Ryn Shell postcard fine art & story - Mooroopna Australia - Aussie town on the Goulburn River.
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Aboriginal History Walk
You begin the 4.3 km walk at Chinaman’s Garden Reserve. A well made and signposted History Walk teaches you the story of the Yorta Yorta Aboriginal community whose land you walk on. It shares the story of Cummeragunja ‘Walk Off’ that took place on 6 February 1939 and how the Yorta Yorta people returned to their river valley homelands, including this site, in Mooroopna, Victoria, Australia.
This is the Yorta Yorta people's long-standing traditional home. The Kaiela (Goulburn River) is their long association, home base.
By September 1946 there were 130 people aged from 8 days to 80 years living on the ‘riverside flats in 29 homes, mainly handy person constructed huts of tin or hessian bags and a few were tents.
The Yorta Yorta people were skilled hunter-gathers, surviving on crayfish, redfin, yellow belly and cod, from the Goulburn River and possums, turtles, turtle eggs, swan, duck, crane and other birds and their eggs.
It was usually the women who fished, and the men who hunted on the land.
When the river flooded, the families moved to Daish’s paddock, which was on higher ground, at the site now used by the KidsTown Adventure Playground.
The story of the Cummeragunja ‘Walk Off’ is told on a sign at the flats.
The Cummeragunja Walk-off at Barmah in1939 was the first ever mass strike of Aboriginal people. It was caused by long-standing neglect and increasingly restrictive controls on the movement and activities of the people, and the heartless removal of children from families. (stolen generations.)
Jack Patten, with the help of William Cooper, encouraged the people of the mission to leave. Some residents walking south to The Flats, while others settled closer, in the Echuca/Moama district.
Jack Patten and William Cooper
Both Jack Patten and William Cooper continued as spokesmen for the dispersed Aboriginal communities of Central Victoria and Western New South Wales. The action of these people helped bring about changes to the Aborigines Act of New South Wales.
Jack Patten was sent to jail for encouraging the Aborigines to leave the Cummeragunja Reserve.
Mooroopna, Victoria, Australia, a rural Aussie example of community friendship.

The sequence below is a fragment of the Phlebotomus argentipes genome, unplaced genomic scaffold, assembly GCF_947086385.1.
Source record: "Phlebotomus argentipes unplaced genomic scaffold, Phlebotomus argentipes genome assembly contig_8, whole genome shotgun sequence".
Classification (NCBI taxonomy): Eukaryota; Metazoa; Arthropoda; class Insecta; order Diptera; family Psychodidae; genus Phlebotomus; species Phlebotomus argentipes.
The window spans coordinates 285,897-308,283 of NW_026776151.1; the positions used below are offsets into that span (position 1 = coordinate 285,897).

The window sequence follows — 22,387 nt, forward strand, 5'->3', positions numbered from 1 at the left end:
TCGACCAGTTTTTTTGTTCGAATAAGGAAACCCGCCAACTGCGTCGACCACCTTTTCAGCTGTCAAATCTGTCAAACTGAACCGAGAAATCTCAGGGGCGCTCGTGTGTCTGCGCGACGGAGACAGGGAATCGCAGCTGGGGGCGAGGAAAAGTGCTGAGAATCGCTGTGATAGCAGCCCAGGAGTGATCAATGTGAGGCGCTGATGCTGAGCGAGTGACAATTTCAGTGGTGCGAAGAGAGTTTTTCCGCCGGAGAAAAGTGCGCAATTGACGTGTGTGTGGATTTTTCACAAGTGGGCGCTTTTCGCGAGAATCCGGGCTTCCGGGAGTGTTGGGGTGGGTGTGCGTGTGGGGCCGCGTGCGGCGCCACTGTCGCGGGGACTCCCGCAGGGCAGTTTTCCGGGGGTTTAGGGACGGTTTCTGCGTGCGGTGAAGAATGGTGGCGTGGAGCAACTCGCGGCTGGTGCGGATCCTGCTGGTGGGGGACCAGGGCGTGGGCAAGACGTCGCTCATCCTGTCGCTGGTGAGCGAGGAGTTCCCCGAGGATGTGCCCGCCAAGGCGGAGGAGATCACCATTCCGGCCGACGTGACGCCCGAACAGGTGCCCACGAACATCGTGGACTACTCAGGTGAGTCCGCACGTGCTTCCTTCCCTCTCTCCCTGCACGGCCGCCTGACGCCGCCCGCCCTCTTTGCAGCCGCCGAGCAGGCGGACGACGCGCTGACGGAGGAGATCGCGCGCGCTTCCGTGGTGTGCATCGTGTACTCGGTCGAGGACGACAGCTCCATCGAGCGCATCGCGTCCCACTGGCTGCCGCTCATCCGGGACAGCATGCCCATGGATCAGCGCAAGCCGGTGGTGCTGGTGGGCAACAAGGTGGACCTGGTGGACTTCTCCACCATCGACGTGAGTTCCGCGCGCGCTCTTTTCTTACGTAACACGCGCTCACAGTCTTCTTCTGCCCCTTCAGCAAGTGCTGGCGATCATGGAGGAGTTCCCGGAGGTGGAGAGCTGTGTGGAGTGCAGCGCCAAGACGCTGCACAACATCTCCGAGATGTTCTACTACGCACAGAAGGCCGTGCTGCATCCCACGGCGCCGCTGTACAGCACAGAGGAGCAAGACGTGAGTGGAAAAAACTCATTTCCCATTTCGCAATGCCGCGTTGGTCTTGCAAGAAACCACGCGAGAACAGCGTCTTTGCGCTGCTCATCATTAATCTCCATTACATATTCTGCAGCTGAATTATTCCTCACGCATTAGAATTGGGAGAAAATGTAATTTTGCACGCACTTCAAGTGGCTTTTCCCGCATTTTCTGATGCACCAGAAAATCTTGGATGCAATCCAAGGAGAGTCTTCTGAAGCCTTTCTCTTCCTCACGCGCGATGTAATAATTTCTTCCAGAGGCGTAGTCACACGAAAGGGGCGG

Mooroopna, with the aid of the example of the Yorta Yorta people and the multi-cultural community that established and maintained this area as the fruit bowl of Victoria, have influenced Mooroopna becoming a safe place for resettlement of refugees from Sudan. The Muslim community of the wider Shepparton, as well as Mooroopna district, have been a huge asset to the area. The local Mosque is as accepted as the Churches and Synagogue within our district. I am proud of and feel incredibly safe within our humanitarian Aussie country town.
I am painting the Goulburn River using soft pastels in a time-lapse demonstration during this video art story. My art students have access to the longer, real-time painting demonstration videos and my art tutorials.
I live in the Goulburn Valley a walking distance from the area once populated and know as the flats. I love the are and the history of the families who lived there. Some people saw slums, I see proud independent families living close to nature. They were and are, wherever they and the following generation have gone to, good people. I dip my hat in respect to them.
I would love the hear the oral stories from the families of those who lived in The Flats.
Shepparton’s urbanisation was sufficiently extensive to attract the attention of the Slum Reclamation Board in 1936. It identified housing shortages.
The impact of World War II delayed a house building program, but in 1944 the Shepparton borough council commissioned a master plan for its future growth. The plan provided for a quadrupling of Shepparton’s population and of the municipality’s area, extensive surrounding parkland and visionary development of the urban areas.
Postwar soldier settlement occurred beyond Shepparton and the manufacturing and food processing infrastructure in the town was further developed, adding to population growth.
There were Housing Commission estates in 1946-55, in which over 1000 houses were built. In 1946 Shepparton was described in the Australian blue book:
For over 100 years immigrants from southern Europe have settled in the Shepparton area, and immigration to Shepparton was strong during the postwar years. In 1981 11.5% of Shepparton’s residents were born overseas, of whom nearly one third were born in Italy.
A Muslim mosque was opened in 1960.
The Aboriginal community established the Rumbalara village in 1958.
About the author and artist RYN SHELL.
Ryn Shell, formerly of the Internationally acclaimed Buninyong Gallery captures the splendour of nature in art.
Ryn Shell is the winner of numerous prestigious professional awards from portraiture, landscape and still life-floral studies in the mediums of oils, watercolour, pastels, ink markers, drawing, plus pottery, sculpture, and literature.
Ryn Shell has taken fine art on tours around Australia, the US and in featured articles in the Australia Artist Magazine, and on Channel 9/WIN Television Network. She has represented Australia at the International Artists’ Festival.
The splendour of the Australian bush captured in the words and work of Internationally acclaimed artist and author Ryn Shell.
Above is Reg at the caravan door, as photographed by Ryn, at one of our campsites on a writing about, and painting Australia trips.
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